ORIENTATION : Impression management tactics are utilised differently by people depending on
the situation and the others around them.
RESEARCH PURPOSE : The purpose of the study was to identify the impression management
tactics Zulu people display when they want to impress people in a work context.
MOTIVATION FOR THE STUDY : Organisations are competing for talented employees and people
who contribute to the return on investment for the organisation. Individuals display impression
tactics to influence the perceptions of others in the workplace, especially pertaining to
performance appraisals and promotional opportunities.
RESEARCH APPROACH, DEIGN AND METHOD : The social constructivism paradigm was employed
in conducting this study, following a phenomenological approach. The research sample
consisted of 30 Zulu-speaking individuals from various organisations who were interviewed
through semi-structured interviews. The researcher used thematic analysis to analyse the data.
MAIN FINDINGS: The main findings in this study included impression management tactics that
are used by Zulu people when attempting to impress people in the work context. The findings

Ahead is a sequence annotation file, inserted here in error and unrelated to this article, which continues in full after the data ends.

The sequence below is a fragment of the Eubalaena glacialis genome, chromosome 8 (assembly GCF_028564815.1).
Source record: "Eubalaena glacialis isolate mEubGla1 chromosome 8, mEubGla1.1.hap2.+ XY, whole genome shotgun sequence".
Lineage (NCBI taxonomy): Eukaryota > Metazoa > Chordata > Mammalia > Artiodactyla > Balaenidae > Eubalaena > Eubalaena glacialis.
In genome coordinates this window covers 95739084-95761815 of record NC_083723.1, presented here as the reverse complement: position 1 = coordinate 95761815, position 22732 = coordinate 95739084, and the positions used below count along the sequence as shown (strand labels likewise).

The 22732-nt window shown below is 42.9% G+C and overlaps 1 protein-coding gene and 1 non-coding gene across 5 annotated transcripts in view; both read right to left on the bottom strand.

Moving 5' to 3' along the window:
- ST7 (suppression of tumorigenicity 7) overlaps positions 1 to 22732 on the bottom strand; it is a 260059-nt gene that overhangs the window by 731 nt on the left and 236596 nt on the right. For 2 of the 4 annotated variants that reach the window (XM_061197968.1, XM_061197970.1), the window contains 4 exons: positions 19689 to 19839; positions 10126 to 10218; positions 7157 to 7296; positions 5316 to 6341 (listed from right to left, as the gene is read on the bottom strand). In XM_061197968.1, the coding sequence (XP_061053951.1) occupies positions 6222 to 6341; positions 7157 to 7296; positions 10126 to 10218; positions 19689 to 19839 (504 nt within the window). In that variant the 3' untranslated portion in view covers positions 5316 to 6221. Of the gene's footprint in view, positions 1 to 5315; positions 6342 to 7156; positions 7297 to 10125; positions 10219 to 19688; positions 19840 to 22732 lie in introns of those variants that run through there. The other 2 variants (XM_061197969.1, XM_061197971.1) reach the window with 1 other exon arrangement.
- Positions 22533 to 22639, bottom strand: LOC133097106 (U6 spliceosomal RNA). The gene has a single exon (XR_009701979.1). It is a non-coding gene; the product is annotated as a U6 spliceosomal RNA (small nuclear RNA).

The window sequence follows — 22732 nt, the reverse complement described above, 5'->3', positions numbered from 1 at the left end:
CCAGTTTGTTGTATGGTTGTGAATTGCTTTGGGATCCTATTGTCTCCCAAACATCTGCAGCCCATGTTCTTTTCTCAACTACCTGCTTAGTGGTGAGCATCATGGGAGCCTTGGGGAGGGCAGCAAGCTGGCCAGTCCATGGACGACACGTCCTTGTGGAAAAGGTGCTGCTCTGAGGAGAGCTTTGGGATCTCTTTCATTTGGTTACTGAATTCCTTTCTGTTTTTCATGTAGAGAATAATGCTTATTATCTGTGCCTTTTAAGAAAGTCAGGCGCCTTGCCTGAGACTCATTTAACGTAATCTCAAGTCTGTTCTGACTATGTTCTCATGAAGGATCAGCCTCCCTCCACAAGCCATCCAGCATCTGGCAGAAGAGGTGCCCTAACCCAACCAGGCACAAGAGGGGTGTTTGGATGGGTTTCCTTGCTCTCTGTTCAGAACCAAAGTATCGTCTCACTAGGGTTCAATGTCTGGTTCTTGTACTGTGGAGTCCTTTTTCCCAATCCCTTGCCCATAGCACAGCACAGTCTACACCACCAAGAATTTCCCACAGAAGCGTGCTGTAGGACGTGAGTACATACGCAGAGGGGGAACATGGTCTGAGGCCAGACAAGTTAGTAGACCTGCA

were divided into different categories (colleagues and supervisor). Conscientiousness,
interpersonal amiability, openness and relational action are the themes that were reported as the
most common impression management features people display at their workplace with
colleagues. Themes that were reported when impressing a supervisor include conscientiousness,
integrity, relational action and skilfulness.
PRACTICAL/MANAGERIAL IMPLICATIONS : This study provides organisations with knowledge on the
impression management tactics utilised by isiZulu employees. The nature of this information enables management to not misinterpret the use of certain tactics and will lead to more
understanding and resilience by organisations and colleagues when working with isiZulu
CONTRIBUTION/VALUE-ADD : This study contributes to the body of knowledge concerning
impression management tactics within the South African context. The findings of this study
might assist management to invent tools that are effective to identify impression management
tactics, not just in the Zulu culture but within numerous other cultures in the South African